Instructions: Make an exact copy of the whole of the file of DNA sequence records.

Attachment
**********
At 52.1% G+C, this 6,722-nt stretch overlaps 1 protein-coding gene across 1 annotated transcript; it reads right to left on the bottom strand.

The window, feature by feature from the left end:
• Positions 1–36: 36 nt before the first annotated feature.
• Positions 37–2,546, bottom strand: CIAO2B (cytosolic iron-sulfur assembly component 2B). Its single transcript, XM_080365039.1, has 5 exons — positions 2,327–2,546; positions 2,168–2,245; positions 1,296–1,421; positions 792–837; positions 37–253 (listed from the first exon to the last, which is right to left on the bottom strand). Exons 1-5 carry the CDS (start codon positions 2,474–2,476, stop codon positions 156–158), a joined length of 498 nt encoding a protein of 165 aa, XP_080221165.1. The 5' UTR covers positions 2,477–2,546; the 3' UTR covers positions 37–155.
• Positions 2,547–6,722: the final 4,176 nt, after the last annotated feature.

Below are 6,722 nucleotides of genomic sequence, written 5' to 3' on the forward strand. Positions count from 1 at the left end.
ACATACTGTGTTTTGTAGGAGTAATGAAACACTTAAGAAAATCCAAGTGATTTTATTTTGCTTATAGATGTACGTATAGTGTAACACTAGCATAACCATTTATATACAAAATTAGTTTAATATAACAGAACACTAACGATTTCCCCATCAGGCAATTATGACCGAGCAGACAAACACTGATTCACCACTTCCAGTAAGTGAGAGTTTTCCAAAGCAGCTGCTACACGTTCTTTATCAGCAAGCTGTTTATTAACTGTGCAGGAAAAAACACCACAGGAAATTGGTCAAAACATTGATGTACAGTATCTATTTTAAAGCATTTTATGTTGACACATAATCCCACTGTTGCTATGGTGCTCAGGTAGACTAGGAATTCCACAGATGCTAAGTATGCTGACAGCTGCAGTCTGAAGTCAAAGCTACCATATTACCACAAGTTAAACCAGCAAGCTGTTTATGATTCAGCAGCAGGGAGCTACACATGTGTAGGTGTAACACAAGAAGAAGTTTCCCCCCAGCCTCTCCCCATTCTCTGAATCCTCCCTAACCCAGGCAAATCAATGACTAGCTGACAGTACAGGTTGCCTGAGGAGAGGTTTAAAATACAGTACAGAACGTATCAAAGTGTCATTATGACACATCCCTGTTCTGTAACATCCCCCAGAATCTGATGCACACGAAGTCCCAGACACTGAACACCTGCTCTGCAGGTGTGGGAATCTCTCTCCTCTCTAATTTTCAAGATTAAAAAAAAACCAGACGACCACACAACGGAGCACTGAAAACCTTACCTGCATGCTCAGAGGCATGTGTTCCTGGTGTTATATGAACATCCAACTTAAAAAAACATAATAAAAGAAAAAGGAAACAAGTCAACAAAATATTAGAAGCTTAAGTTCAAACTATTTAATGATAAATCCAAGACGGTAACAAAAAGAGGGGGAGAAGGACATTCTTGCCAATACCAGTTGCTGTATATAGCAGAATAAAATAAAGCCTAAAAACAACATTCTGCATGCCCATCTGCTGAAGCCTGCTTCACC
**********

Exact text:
At 52.1% G+C, this 6,722-nt stretch overlaps 1 protein-coding gene across 1 annotated transcript; it reads right to left on the bottom strand.

The window, feature by feature from the left end:
• Positions 1–36: 36 nt before the first annotated feature.
• Positions 37–2,546, bottom strand: CIAO2B (cytosolic iron-sulfur assembly component 2B). Its single transcript, XM_080365039.1, has 5 exons — positions 2,327–2,546; positions 2,168–2,245; positions 1,296–1,421; positions 792–837; positions 37–253 (listed from the first exon to the last, which is right to left on the bottom strand). Exons 1-5 carry the CDS (start codon positions 2,474–2,476, stop codon positions 156–158), a joined length of 498 nt encoding a protein of 165 aa, XP_080221165.1. The 5' UTR covers positions 2,477–2,546; the 3' UTR covers positions 37–155.
• Positions 2,547–6,722: the final 4,176 nt, after the last annotated feature.

Below are 6,722 nucleotides of genomic sequence, written 5' to 3' on the forward strand. Positions count from 1 at the left end.
ACATACTGTGTTTTGTAGGAGTAATGAAACACTTAAGAAAATCCAAGTGATTTTATTTTGCTTATAGATGTACGTATAGTGTAACACTAGCATAACCATTTATATACAAAATTAGTTTAATATAACAGAACACTAACGATTTCCCCATCAGGCAATTATGACCGAGCAGACAAACACTGATTCACCACTTCCAGTAAGTGAGAGTTTTCCAAAGCAGCTGCTACACGTTCTTTATCAGCAAGCTGTTTATTAACTGTGCAGGAAAAAACACCACAGGAAATTGGTCAAAACATTGATGTACAGTATCTATTTTAAAGCATTTTATGTTGACACATAATCCCACTGTTGCTATGGTGCTCAGGTAGACTAGGAATTCCACAGATGCTAAGTATGCTGACAGCTGCAGTCTGAAGTCAAAGCTACCATATTACCACAAGTTAAACCAGCAAGCTGTTTATGATTCAGCAGCAGGGAGCTACACATGTGTAGGTGTAACACAAGAAGAAGTTTCCCCCCAGCCTCTCCCCATTCTCTGAATCCTCCCTAACCCAGGCAAATCAATGACTAGCTGACAGTACAGGTTGCCTGAGGAGAGGTTTAAAATACAGTACAGAACGTATCAAAGTGTCATTATGACACATCCCTGTTCTGTAACATCCCCCAGAATCTGATGCACACGAAGTCCCAGACACTGAACACCTGCTCTGCAGGTGTGGGAATCTCTCTCCTCTCTAATTTTCAAGATTAAAAAAAAACCAGACGACCACACAACGGAGCACTGAAAACCTTACCTGCATGCTCAGAGGCATGTGTTCCTGGTGTTATATGAACATCCAACTTAAAAAAACATAATAAAAGAAAAAGGAAACAAGTCAACAAAATATTAGAAGCTTAAGTTCAAACTATTTAATGATAAATCCAAGACGGTAACAAAAAGAGGGGGAGAAGGACATTCTTGCCAATACCAGTTGCTGTATATAGCAGAATAAAATAAAGCCTAAAAACAACATTCTGCATGCCCATCTGCTGAAGCCTGCTTCACC